think about things you value: network of friends and family

8 Ways You Can Survive — And Thrive

8 Ways You Can Survive — And Thrive In — Midlife
March 18, 2016

After two years of research and more than 400 interviews about midlife, former NPR reporter Barb Bradley Hagerty received dozens of insights about how to live well in the middle years. We’ve distilled them here, with a little context. And, by the way, these ideas work well for people on both sides of the midlife divide.




Seeing what we expect to see

the psychological phenomenon of “seeing what we expect to see.” … if you don’t see the value of moments of positive connection, then you are more likely to overlook opportunities to cultivate them, even if those opportunities are right in front of you.

Positive Psychology
Coursera. March 2016
The University of North Carolina at Chapell Hill

Positive psychology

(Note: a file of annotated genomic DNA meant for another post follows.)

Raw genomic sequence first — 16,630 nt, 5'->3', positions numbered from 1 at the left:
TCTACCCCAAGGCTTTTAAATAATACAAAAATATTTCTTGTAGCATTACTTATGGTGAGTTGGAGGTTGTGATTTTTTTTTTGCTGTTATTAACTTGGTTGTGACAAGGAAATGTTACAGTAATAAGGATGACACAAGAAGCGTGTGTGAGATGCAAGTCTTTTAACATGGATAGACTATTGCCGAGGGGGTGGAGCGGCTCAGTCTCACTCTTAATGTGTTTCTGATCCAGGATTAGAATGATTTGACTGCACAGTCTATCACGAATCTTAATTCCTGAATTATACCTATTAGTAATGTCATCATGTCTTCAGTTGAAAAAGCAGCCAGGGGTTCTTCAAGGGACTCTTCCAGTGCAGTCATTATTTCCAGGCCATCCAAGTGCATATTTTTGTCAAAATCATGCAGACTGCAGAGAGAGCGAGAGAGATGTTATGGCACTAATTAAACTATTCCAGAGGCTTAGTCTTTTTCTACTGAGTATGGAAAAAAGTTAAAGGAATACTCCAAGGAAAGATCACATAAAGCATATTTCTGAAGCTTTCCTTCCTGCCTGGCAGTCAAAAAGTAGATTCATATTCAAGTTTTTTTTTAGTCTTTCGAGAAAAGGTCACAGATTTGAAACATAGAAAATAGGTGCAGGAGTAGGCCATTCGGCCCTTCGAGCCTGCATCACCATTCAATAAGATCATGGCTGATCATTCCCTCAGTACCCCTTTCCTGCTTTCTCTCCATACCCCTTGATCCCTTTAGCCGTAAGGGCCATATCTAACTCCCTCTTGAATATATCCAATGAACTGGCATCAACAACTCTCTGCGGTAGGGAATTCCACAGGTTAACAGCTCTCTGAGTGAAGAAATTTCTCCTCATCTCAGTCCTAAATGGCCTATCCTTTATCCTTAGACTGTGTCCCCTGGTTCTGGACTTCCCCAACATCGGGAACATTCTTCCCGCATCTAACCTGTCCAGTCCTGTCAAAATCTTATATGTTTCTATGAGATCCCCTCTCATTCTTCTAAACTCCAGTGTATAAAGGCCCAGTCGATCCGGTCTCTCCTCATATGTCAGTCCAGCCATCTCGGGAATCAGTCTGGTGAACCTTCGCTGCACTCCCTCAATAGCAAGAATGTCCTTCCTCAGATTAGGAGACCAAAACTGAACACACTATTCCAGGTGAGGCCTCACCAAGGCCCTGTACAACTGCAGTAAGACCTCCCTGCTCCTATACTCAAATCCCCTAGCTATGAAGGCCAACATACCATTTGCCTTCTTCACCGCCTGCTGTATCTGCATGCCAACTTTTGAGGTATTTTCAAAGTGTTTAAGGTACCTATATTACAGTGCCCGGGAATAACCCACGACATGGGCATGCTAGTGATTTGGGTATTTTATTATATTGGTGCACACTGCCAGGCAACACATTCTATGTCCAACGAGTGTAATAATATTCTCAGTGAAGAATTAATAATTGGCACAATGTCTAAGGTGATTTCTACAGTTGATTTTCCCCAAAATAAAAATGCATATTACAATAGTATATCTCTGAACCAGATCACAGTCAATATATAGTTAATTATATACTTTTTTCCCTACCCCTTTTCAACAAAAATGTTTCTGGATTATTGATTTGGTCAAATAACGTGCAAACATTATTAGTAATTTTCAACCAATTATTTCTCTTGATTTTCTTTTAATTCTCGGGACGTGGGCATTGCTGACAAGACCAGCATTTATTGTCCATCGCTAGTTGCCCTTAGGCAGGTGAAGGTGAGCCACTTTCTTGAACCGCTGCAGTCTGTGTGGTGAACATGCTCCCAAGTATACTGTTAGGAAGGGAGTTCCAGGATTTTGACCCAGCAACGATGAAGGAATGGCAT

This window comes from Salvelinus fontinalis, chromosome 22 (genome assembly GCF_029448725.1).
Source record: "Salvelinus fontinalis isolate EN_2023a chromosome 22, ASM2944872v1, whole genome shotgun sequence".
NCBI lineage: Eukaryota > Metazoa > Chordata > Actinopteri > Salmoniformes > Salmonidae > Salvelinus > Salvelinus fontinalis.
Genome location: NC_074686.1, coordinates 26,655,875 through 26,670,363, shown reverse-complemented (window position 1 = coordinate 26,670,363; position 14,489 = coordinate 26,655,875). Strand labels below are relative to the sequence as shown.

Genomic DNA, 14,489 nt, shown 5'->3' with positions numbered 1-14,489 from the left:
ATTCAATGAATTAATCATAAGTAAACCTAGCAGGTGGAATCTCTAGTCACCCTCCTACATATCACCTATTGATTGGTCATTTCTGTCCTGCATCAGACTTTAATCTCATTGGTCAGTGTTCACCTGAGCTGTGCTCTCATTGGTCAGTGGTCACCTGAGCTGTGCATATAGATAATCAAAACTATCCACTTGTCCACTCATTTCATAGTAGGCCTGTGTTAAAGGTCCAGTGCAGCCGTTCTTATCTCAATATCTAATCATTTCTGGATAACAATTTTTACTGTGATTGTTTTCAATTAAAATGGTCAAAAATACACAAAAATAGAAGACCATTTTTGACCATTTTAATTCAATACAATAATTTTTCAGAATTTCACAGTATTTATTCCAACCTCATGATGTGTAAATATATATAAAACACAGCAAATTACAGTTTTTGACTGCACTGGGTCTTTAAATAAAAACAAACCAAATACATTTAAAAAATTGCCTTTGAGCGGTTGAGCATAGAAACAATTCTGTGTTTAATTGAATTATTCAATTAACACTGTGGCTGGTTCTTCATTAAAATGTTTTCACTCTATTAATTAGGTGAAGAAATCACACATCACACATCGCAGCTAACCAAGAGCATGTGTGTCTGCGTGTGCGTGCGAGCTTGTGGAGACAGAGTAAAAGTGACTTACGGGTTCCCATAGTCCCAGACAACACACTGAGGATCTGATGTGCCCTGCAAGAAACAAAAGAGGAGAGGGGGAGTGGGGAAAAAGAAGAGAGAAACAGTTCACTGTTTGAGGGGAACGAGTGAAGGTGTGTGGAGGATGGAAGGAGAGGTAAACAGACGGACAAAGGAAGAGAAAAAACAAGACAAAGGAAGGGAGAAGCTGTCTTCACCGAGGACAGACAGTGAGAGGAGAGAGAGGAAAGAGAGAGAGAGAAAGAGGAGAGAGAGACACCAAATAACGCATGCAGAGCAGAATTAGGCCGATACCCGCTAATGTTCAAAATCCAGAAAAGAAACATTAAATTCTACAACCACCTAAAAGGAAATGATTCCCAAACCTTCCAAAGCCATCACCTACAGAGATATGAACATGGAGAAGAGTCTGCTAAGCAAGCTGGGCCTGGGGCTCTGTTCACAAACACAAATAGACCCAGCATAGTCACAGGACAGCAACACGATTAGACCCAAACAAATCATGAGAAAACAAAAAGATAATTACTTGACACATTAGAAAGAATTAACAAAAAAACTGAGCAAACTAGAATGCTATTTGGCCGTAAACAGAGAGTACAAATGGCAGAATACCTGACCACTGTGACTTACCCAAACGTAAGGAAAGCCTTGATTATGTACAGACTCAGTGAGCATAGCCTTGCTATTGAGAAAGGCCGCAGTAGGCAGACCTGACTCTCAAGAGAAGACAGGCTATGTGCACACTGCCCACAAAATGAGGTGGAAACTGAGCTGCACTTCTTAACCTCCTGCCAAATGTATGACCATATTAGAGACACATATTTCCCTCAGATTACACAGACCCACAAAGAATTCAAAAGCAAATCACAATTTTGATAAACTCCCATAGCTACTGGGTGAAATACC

Scholarly References:

  • Algoe, S. B. (2012). Find, remind, and bind: The functions of gratitude in everyday relationships.
    Social and Personality Psychology Compass, 6 (6), 455-469.
  • Algoe, S. B., Fredrickson, B. L.. (2013). The social functions of the emotion of gratitude via expression.
    Emotion, 13, 605-609.
  • Barrett, L. F. (2012). Emotions are real.
    Emotion, 12 (3), 413-429.
  • Catalino, L. I., Fredrickson, B. L. (2014). Prioritizing positivity: An effective approach to pursuing happiness? Emotion, 14, 1155-1161.
  • Catalino, L. I., & Fredrickson, B. L. (2011). A Tuesday in the life of a flourisher: The role of positive emotional reactivity in optimal mental health.
    Emotion, 11, 938-950.